First of all, Dear folks, There is a problem with what I originally wrote. It was Maine Sen. Snowe who stood strong with Feingold on campaign finance reform; but it was  Maine Sen. Collins, not Snowe, who co-sponsored tformer he carbon-fee-and-dividend bill. But on a number of other issues,  Sen. Collins has not been nearly as good as Snowe. If you mixed the best of them together into one Maine Senator, you’d get a  quite good Justice. If you mixed the worst of them together, a pretty bad Justice. So I’m writing to say I made a mistake on that.  Sorry.

No Democratic and probably no decent Republican nominee  will be confirmed by this Senate,  and as I suggested, the best we would get then would be a good campaign issue that  would have a much stronger appeal to “moderate” Republicans if the Senate had rejected a Republican than if it had rejected a Democrat. What  Republican might be powerfully attractive to Republican voters? Former Gov & former EPA head Christie Todd Whitman?

About confirmability of anyone: There are 44 Democrats in the present Senate and 2 pro-Dem Independents. If they stuck together, as i think they would, it would take 4 Republcan Senators (out of 54) to make a 50-50 tie to be broken by VP Biden to confirm a moderate Rpublican.  It would take 14 to break a filibuster by the Tea Partiers. Much much harder. But the specacle of the Senate rejecting an eminent Republican might well have  a major effect on the presidential campaign,  especially on Republicans in "blue" states. --  Rabbi Arthur Waskow

Supreme Court Appointment

<p>I agree that Olympia Snow would be a terrific Appointment. Inasmuch as the latest Supreme Court decisions have been to overturn lower court decisions, maybe a 4-4 vote is the best we can do for now.</p>

Replacing scalia

Obama can try to find a compromise candidate that might be acceptable to a super majority of a dysfunctional senate which has a majority committed to blocking anything he suggests.

Obama can nominate someone who will be acceptable to the extreme right.

Perhaps the only realistic strategy is to make the fight over the Supreme Court part of the campaign to elect a Democrat in November. Obama should nominate a progressive and make the Republicans' obstruction a campaign issue. Risky. Yes. But this is probably the least risky option.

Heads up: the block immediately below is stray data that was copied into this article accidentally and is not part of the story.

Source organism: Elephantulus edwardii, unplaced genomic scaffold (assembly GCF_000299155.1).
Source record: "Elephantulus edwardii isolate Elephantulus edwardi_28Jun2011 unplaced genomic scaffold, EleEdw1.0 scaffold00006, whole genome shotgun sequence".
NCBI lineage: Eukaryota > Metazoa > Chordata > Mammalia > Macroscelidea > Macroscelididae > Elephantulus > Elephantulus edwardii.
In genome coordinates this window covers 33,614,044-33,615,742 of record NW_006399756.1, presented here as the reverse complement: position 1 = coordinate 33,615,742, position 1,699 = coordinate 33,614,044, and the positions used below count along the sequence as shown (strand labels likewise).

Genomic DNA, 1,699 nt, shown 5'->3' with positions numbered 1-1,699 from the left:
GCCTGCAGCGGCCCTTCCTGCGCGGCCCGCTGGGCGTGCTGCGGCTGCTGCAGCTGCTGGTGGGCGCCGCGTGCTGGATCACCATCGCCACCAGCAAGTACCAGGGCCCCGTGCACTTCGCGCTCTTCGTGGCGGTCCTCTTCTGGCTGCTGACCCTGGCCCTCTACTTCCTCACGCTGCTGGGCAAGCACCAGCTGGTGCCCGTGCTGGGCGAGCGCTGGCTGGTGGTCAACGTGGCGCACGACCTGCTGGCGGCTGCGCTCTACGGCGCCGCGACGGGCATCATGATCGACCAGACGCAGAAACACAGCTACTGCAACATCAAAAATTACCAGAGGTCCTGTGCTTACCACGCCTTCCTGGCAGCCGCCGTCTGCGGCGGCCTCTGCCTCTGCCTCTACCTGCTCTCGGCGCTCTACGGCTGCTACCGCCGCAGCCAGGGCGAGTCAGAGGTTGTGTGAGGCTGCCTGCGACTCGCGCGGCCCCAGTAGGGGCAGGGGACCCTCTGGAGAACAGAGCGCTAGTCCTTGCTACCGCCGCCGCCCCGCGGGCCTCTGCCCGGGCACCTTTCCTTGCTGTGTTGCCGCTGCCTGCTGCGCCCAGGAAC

A new justice could create more justice

<p>I love that your essay is nuanced as justice itself can sometimes be nuanced. I do think this storm will blow over or we will be sheltered from it. Barack Obama has been served up unspeakable indignities as president; he has been insulted and ignored beyond anything that has occurred in recent history. We have so many haters out there. But justice has been served. He will as President get to appoint one more Supreme Court Justice. He will I expect think of those not served by our current courts, or legislators: immigrants, children with too little to eat, victims of bank malfeasance, police malfeasance, perhaps even military malfesance. He will through this appointment be able to speak to the palpable neglect by our government of its neediest citizens. Let's step back from the political process and realize that within the laws of our land, justice can be done when we all care more about it.</p>

Replacing Scalia

This difficult situation has caused me to do some research about the ability of the president to make recess appointments. These appointments are a way for the president to get around the use of filibusters and pro-forma moves by the Senate (used to avoid the calling of a "recess" even when the Senate is clearly not in session). Any recess appointment would only be good until the next president takes office. Several Supreme Court justices have actually been installed using that process by previous presidents. But in researching the Supreme Court decision in 2014 about the right of the president to circumvent a Senate filibuster, I see that this Supreme Court, while allowing him to make recess appointments for other jobs, has actually hamstrung the president when it comes to the Supreme Court. He is specifically forbidden from nominating a Supreme Court Justice using this process. That decision slipped by me; perhaps I am not the only one. This whole thing is a real mess. That a Senate wWould totally block a sitting president from making any appointments whatsoever during his presidency, on entirely partisan grounds, is outrageous behavior in the first place. Filibusters should be a last defense to call public attention to a grievous situation. And that should alert the Congress to come to a better compromise decision. But this president has been subjected to an outright vendetta by the Republican members of Congress, based on nothing more than the fact of who he is. He has been basically disabled from performing his legally mandated duties. It is not enough to support a 2016 presidential campaign based on overhauling the system. There has to be something the public can do to force the Congress to let the sitting president function. We have let this behavior go unchallenged for too long. And now we are faced with a worst case scenario. Any ideas?

Scalia on Defendants' Rights

Arthur, I agree with most of what you say about Scalia, but the NY Times obituary has several paragraphs on his record of supporting defendants' rights in the 5th and 6th amendment (p. 21, bottom of 1st column). His judgment in your case was not an exceptional ruling for his subsequent career. But a great deal of his record is harmful to American constitutionality, in my opinion. Especially DC v. Heller, the gun case, where he completely ignored the "originalism" of the phrase "A well-regulated militia being necessary...."

Christie Todd Whitman

Prior to 9/11 I would have agreed with you now as an ex pat New Yorker whose heart is still in the Bronx she has soiled herself by the lies she, Bush and Guliani told regarding the safety of the World Trade Center site. The memory of First Responder who died from cancer should not be insulted by honoring her.